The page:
Jess McHugh is a journalist based in Paris.

In Paris, the signs appeared seemingly overnight: “She leaves him. He kills her.” “My sisters were assassinated.” “Femicide everywhere. Justice nowhere.” By fall 2019, the media took notice not only of the block-letter signs across France but also of the small collectives, such as “Femicides by a partner or ex,” who since 2016 had been keeping a tally of femicides — usually defined in France as the murder of women by a partner or ex-partner. Soon a march drew tens of thousands of people into the streets in protest.

As many as 151 women in France were killed by their partners or ex-partners last year. Approximately 219,000 French women each year are physically or sexually abused by a current or former partner. And France isn’t alone. Movements against femicide in Mexico, Chile, Argentina and Spain, among others, have demonstrated that collective action can effect real change. It’s time for the United States to use these movements as guideposts.

In the United States there have been no mass protests and no prominent national discussions. Approximately three women are murdered by their current or former partners every day, according to FBI data. Young women and women of color — including transgender women — are disproportionately murdered. Thousands of women in the United States have survived attempted femicide, including La’Shea Cretain, whose ex shot her five times in front of her two children. A recent study found that intimate partner homicide was on the rise. With 10 million people affected by intimate partner violence each year, this is nothing short of an epidemic.

Femicide is defined differently around the world, though it’s often symptomatic of the same issues: domestic violence, sexual violence and misogyny. In Mexico, it’s defined as the murder of women based on their gender, and femicides have increased 137 percent over the past five years, according to Mexico’s attorney general. This has spurred on a vibrant, grass-roots movement. Two gruesome recent cases — the murder and mutilation of a 7-year-old and the murder of a 25-year-old who was skinned — have drawn protesters into the streets almost daily. On Sunday, International Women’s Day, authorities estimate that at least 80,000 people marched through the center of Mexico City. And on Monday, women stayed home as part of a nationwide strike to call attention to the violence.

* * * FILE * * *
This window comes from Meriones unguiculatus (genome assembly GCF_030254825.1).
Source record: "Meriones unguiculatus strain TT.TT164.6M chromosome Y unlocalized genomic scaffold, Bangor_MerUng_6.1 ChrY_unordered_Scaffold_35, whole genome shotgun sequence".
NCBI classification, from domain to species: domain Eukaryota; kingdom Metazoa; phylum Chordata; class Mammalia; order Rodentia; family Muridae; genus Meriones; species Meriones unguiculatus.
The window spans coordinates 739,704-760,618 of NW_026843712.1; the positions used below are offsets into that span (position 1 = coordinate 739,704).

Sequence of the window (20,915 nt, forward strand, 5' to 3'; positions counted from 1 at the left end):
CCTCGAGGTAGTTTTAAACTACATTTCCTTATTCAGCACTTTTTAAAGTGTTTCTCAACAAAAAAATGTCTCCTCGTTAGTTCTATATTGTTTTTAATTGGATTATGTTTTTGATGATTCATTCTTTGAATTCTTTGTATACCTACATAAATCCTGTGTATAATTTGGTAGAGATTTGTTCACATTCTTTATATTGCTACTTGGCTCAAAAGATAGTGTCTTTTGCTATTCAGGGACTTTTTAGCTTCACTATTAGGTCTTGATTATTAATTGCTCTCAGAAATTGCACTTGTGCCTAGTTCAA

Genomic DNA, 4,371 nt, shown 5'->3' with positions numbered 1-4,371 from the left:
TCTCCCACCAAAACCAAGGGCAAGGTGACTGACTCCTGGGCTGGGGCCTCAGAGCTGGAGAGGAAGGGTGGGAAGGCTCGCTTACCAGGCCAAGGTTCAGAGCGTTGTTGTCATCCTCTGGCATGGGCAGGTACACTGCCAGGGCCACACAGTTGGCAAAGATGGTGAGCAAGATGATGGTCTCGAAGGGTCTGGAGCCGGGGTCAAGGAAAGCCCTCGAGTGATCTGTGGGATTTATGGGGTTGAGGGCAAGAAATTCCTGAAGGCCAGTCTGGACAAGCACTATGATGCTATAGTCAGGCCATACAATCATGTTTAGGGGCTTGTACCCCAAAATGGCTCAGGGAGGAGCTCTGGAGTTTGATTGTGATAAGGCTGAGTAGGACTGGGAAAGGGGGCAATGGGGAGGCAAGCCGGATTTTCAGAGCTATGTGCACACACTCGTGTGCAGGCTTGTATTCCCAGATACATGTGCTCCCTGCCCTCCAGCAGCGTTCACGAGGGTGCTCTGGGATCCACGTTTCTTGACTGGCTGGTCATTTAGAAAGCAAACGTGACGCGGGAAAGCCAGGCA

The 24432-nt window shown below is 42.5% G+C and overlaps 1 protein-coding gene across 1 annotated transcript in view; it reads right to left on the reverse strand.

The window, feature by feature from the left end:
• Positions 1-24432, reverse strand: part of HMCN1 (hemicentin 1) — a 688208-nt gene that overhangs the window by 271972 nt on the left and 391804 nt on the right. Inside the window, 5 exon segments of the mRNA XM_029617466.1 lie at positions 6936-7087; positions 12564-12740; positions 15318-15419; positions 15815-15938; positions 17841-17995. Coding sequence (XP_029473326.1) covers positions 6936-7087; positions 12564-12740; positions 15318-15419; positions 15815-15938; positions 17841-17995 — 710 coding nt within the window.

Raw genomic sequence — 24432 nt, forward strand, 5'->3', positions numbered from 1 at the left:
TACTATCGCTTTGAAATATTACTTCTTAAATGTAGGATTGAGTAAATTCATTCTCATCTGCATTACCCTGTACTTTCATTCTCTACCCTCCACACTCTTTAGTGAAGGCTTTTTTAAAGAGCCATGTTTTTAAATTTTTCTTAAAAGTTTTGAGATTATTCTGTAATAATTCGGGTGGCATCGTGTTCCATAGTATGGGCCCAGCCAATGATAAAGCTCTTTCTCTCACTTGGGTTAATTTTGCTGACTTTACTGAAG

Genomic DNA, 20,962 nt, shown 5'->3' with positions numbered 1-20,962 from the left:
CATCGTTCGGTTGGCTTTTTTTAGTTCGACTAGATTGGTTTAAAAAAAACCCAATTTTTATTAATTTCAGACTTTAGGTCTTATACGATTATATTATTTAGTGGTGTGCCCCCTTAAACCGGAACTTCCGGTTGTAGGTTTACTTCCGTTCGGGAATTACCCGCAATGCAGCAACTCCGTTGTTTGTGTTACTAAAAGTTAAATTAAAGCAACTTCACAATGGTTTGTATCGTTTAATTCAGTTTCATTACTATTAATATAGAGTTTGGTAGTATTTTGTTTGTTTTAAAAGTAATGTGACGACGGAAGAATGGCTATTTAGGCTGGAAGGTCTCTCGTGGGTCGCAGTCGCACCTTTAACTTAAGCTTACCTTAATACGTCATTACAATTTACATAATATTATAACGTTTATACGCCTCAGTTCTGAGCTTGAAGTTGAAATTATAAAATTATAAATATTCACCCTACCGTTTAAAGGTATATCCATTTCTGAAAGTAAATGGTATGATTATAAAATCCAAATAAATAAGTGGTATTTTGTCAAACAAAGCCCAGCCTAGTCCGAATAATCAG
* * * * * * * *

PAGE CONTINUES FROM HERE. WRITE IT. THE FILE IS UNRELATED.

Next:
Ending impunity is the first step. Mexican women are asking for a federal registration system of gender-based violence, redistribution of resources to prosecute these crimes, and an overhaul of corrupt law enforcement. Accountability — both from legislative bodies and criminal justice systems— has become a rallying cry for women around the world. Women across Latin America and Europe are calling for special training for judges and police officers who handle domestic violence cases, as well as more and better-enforced restraining orders.

Many women killed had left abusive relationships and even taken out restraining orders. Such was the case for Amie Harwick, a Los Angeles therapist. Police allege that an ex-boyfriend strangled Harwick before throwing her from the third-floor balcony of her home in February. Harwick had previously taken out two restraining orders on him. In France, there was Ghylaine Bouchait, 34, who had mustered the courage to leave an abusive partner in 2017. As she was packing to leave, her partner doused her with gasoline and lit her on fire in front of their 7-year-old daughter. She died of her injuries two days later.

Femicide doesn’t happen because women put themselves in danger — it happens because an unjust system fails them again and again. Protest performances, such as the viral “A Rapist in Your Path,” have pointed to the complicity of the justice system when it comes to the issue. Symbolic action, along with mass protests, can produce tangible results. This month Chilean President Sebastian Pinera signed a bill into law to expand and strengthen existing legislation around femicide.

It’s not only the criminal-justice system that needs to be reformed. Many survivors of domestic violence are afraid to file reports, and women need access to services such as domestic violence hotlines, shelters or safe houses, and counseling. Peru, for instance, created a hotline for domestic violence and emergency centers for women, alongside a specialized police force.

Spain has become a success story for combining these two approaches, effectively halving the number of femicides over the course of 15 years. Spain installed 10,000 emergency phones nationwide, increased the issuance of protective orders, and created special courts tasked with prosecuting domestic violence cases, France 24 reported. They also put in place a bracelet tracking system that alerts police as soon as an aggressor is close to a past victim.

There are myriad cultural and political differences between these countries and the United States. One of the most challenging may be abusers’ access to guns. Legislation to close loopholes that allow some abusers to buy guns recently stalled in the Senate. Of all women murdered with a gun in the United States, half were killed by an intimate partner.

While a handful of nonprofits and motivated individuals are working on this issue in the U.S. — such as the full-time nurse who tracks femicides from her home — a popular movement needs to emerge. The leaders of these worldwide uprisings were often regular people who lost sisters, mothers, daughters or best friends. They have now transformed their lives to fight femicide. It’s time for the United States to do the same.

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